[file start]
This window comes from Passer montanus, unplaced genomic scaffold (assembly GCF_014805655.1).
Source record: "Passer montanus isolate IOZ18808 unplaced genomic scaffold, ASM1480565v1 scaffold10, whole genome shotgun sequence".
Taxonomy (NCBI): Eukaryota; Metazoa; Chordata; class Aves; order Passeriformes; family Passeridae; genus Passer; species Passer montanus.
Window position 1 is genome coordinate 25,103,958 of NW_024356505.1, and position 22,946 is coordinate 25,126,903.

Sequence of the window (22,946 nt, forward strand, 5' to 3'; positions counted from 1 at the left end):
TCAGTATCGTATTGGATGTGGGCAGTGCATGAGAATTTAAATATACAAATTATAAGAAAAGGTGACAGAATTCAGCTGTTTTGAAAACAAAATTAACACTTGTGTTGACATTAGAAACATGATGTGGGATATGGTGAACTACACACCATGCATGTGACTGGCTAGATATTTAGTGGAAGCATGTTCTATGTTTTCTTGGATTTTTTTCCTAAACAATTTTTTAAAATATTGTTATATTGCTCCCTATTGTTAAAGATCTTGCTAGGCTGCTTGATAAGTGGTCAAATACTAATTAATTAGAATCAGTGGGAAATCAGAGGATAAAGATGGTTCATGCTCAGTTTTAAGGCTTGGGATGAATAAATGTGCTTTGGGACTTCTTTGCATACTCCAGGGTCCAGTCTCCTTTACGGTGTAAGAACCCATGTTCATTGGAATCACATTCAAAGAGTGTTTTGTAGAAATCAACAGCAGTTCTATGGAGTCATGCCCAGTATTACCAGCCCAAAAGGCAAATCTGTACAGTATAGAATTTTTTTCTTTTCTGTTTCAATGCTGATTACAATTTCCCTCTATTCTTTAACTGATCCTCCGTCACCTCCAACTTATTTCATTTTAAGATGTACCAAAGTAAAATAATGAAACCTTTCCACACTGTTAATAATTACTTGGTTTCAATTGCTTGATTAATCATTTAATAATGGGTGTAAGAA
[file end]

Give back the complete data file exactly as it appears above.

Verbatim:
This window comes from Passer montanus, unplaced genomic scaffold (assembly GCF_014805655.1).
Source record: "Passer montanus isolate IOZ18808 unplaced genomic scaffold, ASM1480565v1 scaffold10, whole genome shotgun sequence".
Taxonomy (NCBI): Eukaryota; Metazoa; Chordata; class Aves; order Passeriformes; family Passeridae; genus Passer; species Passer montanus.
Window position 1 is genome coordinate 25,103,958 of NW_024356505.1, and position 22,946 is coordinate 25,126,903.

Sequence of the window (22,946 nt, forward strand, 5' to 3'; positions counted from 1 at the left end):
TCAGTATCGTATTGGATGTGGGCAGTGCATGAGAATTTAAATATACAAATTATAAGAAAAGGTGACAGAATTCAGCTGTTTTGAAAACAAAATTAACACTTGTGTTGACATTAGAAACATGATGTGGGATATGGTGAACTACACACCATGCATGTGACTGGCTAGATATTTAGTGGAAGCATGTTCTATGTTTTCTTGGATTTTTTTCCTAAACAATTTTTTAAAATATTGTTATATTGCTCCCTATTGTTAAAGATCTTGCTAGGCTGCTTGATAAGTGGTCAAATACTAATTAATTAGAATCAGTGGGAAATCAGAGGATAAAGATGGTTCATGCTCAGTTTTAAGGCTTGGGATGAATAAATGTGCTTTGGGACTTCTTTGCATACTCCAGGGTCCAGTCTCCTTTACGGTGTAAGAACCCATGTTCATTGGAATCACATTCAAAGAGTGTTTTGTAGAAATCAACAGCAGTTCTATGGAGTCATGCCCAGTATTACCAGCCCAAAAGGCAAATCTGTACAGTATAGAATTTTTTTCTTTTCTGTTTCAATGCTGATTACAATTTCCCTCTATTCTTTAACTGATCCTCCGTCACCTCCAACTTATTTCATTTTAAGATGTACCAAAGTAAAATAATGAAACCTTTCCACACTGTTAATAATTACTTGGTTTCAATTGCTTGATTAATCATTTAATAATGGGTGTAAGAA